California is great, or was, and will be again, but its not great because of its wild runaway liberalism and welfare program.  Its great because of darwinism.  It has long attracted an inordinate percentage of the most ambitious people in the country.  Recently that do-anything-for-success mentality seems to have drifted towards a do-nothing-but-try-to-have-success-anyway, i-live-in-la-and-can't-afford-this-car-but-WTF-i'll-buy-it-anyway thing. 

California is a leading indicator of our fate if we continue to be socialistic and welfarish.  No matter how much greatness exists here (and Cali is without any doubt not short of greatness) we will fail if we try to go Europe style socialist.  Europe has some key advantages over us that helpt hem deal with it a tiny bit better than I think we could. 

I hope like hell for the future of this country.  We need manufacturing.

But that means we need to lose the unions or at least restrict their power and their ability to kill the companies they work for, and, ironically, themselves in the process.  As much as anything, unions stand between the US and long term greatness. 

That means we need to step back to our roots, to become again the land of OPPORTUNITY, not the land of free health care and easy living.  big, big, big differences.

the basic liberal attitude is that we're so rich, corporations are so rich, they should pay for everyting (please note that nobody in hollywood volunteers their own money for these causes they champion)... but look at the earnings figures, look at reality, look at the national debt.

we are not rich enough to give everybody an easy life, corporations cannot foot the bill ofr all of society. 

but freebies get votes.  and that seems to be the basic premise of the liberal party today.  vote for me and i'll give you free stuff. 

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#2) On June 17, 2009 at 5:54 AM, portefeuille (99.59) wrote:

It is clear that a concerted effort is being made to replace the ruptured private-sector debt bubble with a government debt bubble, although the effort is generally not labeled as such.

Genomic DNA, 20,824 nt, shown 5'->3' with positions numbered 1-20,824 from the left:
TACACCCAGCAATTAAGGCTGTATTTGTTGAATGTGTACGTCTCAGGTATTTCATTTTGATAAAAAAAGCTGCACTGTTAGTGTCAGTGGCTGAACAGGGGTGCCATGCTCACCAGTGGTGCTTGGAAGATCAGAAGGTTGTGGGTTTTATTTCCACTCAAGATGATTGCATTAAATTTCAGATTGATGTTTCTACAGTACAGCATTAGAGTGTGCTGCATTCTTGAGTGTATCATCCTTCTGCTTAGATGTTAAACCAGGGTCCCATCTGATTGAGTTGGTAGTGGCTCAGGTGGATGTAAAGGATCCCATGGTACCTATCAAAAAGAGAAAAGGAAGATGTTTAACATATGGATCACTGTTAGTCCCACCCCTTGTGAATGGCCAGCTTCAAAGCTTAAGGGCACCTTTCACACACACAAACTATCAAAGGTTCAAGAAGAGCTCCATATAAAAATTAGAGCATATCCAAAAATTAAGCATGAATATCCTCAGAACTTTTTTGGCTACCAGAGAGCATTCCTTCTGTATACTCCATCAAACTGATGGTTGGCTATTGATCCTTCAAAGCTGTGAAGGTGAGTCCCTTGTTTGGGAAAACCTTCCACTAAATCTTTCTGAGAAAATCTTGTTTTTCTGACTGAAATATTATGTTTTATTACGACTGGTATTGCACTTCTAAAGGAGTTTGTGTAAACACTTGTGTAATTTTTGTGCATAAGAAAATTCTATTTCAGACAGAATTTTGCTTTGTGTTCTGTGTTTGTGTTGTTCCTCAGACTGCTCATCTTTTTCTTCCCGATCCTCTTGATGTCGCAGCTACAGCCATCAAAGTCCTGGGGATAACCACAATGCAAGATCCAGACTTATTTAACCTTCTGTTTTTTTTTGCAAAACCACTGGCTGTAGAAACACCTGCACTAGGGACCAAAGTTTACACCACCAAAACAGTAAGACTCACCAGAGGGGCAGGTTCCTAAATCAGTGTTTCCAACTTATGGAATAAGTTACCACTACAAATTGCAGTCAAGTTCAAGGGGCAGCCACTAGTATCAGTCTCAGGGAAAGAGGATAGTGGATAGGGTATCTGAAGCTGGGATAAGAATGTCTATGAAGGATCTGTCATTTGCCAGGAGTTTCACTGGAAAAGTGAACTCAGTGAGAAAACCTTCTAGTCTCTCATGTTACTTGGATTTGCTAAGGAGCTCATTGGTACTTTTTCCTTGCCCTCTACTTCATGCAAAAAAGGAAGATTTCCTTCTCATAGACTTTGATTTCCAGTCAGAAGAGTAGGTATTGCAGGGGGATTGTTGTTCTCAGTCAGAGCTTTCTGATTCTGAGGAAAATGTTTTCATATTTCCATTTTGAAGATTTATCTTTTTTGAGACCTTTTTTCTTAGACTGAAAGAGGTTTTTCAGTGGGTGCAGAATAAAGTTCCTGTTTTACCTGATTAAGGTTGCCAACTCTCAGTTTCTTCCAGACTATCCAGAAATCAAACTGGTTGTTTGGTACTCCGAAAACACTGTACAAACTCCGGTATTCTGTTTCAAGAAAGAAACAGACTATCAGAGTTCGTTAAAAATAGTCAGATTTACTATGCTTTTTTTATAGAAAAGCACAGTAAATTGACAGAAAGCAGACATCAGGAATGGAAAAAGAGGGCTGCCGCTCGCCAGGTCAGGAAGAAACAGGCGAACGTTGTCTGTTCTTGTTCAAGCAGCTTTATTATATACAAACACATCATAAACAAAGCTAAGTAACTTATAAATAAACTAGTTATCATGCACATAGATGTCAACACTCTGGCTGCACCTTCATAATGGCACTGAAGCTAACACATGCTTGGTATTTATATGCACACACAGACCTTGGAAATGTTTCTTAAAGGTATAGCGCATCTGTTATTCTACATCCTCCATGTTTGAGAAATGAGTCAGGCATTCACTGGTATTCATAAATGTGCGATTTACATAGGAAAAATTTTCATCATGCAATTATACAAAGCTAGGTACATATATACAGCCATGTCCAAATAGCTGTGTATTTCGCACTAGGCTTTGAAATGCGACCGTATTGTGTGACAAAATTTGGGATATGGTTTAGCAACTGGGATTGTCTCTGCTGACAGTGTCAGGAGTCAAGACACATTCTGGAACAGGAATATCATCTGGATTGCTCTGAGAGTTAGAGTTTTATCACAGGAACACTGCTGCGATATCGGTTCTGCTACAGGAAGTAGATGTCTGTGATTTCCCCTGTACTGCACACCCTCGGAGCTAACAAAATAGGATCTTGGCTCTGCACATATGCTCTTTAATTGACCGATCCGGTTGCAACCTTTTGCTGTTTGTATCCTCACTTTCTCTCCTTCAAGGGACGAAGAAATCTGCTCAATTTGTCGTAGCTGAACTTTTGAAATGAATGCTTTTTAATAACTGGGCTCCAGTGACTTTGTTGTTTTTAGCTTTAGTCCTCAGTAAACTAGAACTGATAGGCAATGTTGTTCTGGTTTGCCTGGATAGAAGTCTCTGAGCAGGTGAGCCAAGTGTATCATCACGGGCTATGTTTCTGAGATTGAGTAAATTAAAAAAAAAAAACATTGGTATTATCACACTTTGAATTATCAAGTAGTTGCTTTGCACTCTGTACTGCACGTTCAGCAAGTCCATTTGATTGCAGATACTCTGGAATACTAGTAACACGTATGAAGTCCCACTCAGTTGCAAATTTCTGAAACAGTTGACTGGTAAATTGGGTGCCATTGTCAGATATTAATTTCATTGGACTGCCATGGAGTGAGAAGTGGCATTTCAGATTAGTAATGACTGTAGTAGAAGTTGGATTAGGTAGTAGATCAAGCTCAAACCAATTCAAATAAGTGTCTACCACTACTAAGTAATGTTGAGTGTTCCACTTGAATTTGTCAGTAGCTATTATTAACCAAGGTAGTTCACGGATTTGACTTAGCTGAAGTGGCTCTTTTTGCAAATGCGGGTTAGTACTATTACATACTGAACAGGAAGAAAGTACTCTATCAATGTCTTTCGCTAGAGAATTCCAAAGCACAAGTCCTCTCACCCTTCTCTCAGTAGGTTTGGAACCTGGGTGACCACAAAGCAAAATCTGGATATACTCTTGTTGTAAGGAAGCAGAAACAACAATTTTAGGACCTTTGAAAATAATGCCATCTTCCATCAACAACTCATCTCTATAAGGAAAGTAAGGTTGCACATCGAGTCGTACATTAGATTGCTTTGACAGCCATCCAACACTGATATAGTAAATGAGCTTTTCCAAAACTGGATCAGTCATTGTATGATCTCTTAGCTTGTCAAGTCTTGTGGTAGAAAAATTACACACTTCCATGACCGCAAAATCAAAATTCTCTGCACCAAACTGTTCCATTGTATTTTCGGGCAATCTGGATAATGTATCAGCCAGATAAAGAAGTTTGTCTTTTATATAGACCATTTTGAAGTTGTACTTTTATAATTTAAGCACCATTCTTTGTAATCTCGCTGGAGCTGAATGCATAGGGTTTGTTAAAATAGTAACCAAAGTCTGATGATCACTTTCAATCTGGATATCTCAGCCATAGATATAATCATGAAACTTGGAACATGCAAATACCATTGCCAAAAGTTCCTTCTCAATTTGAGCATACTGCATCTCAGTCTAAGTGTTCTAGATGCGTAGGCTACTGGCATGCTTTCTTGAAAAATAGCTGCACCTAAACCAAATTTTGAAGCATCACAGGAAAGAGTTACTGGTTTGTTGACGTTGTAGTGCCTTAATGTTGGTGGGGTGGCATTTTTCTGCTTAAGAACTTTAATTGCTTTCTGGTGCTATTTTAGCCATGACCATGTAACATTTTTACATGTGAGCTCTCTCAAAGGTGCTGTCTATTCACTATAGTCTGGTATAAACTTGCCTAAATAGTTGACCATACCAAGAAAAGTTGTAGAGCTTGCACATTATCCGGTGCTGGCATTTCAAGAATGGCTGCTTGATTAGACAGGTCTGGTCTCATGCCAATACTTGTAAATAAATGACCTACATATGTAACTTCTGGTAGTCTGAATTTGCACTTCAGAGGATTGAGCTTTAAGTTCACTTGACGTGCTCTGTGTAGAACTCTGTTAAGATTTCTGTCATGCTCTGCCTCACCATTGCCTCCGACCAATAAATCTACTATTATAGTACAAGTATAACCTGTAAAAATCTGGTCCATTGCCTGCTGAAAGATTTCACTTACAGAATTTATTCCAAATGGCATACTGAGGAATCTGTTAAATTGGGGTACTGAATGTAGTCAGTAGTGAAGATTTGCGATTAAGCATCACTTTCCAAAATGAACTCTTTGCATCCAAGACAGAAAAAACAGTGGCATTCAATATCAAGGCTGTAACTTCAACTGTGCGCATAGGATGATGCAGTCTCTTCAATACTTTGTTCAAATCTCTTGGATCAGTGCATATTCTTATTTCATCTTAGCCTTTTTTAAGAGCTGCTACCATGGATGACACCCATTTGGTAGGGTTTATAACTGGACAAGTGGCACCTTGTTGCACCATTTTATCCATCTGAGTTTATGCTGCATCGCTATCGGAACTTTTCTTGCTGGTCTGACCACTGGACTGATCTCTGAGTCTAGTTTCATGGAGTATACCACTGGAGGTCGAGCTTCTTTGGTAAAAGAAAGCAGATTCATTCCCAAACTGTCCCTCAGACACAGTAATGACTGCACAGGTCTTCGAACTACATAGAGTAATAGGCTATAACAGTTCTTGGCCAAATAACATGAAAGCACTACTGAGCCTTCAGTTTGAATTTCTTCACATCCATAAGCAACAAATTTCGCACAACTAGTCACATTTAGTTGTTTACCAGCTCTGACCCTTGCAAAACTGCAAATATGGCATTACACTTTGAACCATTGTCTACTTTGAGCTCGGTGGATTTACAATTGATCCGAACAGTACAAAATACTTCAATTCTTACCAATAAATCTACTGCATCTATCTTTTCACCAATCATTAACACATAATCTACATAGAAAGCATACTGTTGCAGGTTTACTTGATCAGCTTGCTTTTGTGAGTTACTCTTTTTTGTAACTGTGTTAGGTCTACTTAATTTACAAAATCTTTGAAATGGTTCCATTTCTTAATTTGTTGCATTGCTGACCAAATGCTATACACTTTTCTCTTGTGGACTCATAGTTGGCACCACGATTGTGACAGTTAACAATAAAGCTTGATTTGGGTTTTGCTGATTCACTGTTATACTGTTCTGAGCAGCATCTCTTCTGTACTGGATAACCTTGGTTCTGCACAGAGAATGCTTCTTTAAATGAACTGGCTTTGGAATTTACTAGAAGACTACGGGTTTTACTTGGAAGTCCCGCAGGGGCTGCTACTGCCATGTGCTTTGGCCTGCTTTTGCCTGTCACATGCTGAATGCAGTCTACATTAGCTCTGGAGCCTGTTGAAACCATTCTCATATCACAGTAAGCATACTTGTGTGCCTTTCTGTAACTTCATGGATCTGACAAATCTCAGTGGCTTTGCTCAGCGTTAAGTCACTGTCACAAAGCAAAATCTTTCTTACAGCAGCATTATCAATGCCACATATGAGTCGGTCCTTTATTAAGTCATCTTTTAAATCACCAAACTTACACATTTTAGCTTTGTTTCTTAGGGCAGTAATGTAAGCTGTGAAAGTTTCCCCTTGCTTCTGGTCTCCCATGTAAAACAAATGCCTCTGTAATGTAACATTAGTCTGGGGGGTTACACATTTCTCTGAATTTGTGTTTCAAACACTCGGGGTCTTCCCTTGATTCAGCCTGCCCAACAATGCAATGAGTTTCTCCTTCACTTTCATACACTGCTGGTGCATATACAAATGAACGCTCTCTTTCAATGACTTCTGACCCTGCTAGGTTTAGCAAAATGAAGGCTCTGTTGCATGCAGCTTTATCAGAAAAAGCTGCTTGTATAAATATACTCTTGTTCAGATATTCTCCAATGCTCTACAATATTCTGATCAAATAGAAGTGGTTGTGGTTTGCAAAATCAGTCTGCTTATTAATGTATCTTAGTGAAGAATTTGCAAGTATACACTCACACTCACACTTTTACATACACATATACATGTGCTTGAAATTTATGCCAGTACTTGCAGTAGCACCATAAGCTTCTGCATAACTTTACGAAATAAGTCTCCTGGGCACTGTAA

see the bottom chart here.

 

(no link to provide since you did it. another one unemployed ...)

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#3) On June 17, 2009 at 8:15 AM, kaskoosek (61.81) wrote:

Port

 

Do you work for the Obama adminstration?

 

If not, I know Krugman does.

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#4) On June 17, 2009 at 8:25 AM, portefeuille (99.59) wrote:

Port

 

Do you work for the Obama adminstration?

thanks for the laugh!

no, not affiliated to any political institution. just like to add some links ...

If not, I know Krugman does. 

He also worked for Reagan, as did Summers ...

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#5) On June 17, 2009 at 8:45 AM, binv271828 (< 20) wrote:

checklist34, I disagree with your position on gold (obviously), but I agree with some of your other thoughts

I hope like hell for the future of this country.  We need manufacturing

I agree with this 100%. I am exceptionally optimistic for the future, because I don't believe transitioning from a consumption based economy to a production based economy is a choice, it is a necessity. I think smarter heads will eventually see this in the coming years. In the meantime, I am very bearish on stocks and the economy in general, and bullish on commodities and gold.

portefeuille, I disagree with nearly all of Krugmans's positions. He is a smart guy and sometimes makes very salient points, but I fully disagree with him on this issue. Here is a classic government econmist type thinking in a similar vein to your link above:

http://www.nytimes.com/2009/05/29/opinion/29krugman.html

.Here is an excerpt:

"...First things first. It’s important to realize that there’s no hint of inflationary pressures in the economy right now. Consumer prices are lower now than they were a year ago, and wage increases have stalled in the face of high unemployment. Deflation, not inflation, is the clear and present danger.

So if prices aren’t rising, why the inflation worries? Some claim that the Federal Reserve is printing lots of money, which must be inflationary, while others claim that budget deficits will eventually force the U.S. government to inflate away its debt.."

Are you kidding me?!?. This is the same BS the government economists do all the time. They talk about monetary inflation and price inflation as if it were the same thing. IT IS NOT!!. So by definition, if we raise the Monetary base and the CPI doesn't rise, then we are in a liquidity trap and we can raise the base all we want! Right? NO!!

This is either an excpetionally poor grasp on the facts or it is an intentional obfuscation of the truth. The most salient rebuttals to this logic are here Steve Saville: Money Confusion and Inflation/Deflation and here Steve Saville: Market Value, Money and Credit

... Also, I don't think you are part of the Obama admininstration :) LOL! But I do think that we do not see eye-to-eye on these issues, and that's okay :) I always enjoy the discussion!

kaskoosek, LOL! Your rebuttal style is always direct and amusing. But I do appreciate the comment man!. And I agree, Krugman is far from an impartial advocate on this matter.